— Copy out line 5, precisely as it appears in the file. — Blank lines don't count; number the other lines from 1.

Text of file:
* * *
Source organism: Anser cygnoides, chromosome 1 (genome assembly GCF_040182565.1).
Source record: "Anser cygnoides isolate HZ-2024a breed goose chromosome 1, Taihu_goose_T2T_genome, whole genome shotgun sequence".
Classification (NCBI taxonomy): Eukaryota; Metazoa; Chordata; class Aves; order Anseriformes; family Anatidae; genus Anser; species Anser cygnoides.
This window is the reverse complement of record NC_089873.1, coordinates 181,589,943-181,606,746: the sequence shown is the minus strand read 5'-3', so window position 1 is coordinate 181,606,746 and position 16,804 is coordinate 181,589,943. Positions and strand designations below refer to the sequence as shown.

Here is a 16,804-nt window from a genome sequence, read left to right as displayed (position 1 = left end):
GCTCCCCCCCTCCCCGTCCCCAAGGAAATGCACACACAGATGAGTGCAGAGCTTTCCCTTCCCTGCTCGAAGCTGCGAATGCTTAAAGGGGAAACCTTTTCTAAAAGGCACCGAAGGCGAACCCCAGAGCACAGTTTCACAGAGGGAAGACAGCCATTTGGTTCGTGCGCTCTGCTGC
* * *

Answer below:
Here is a 16,804-nt window from a genome sequence, read left to right as displayed (position 1 = left end):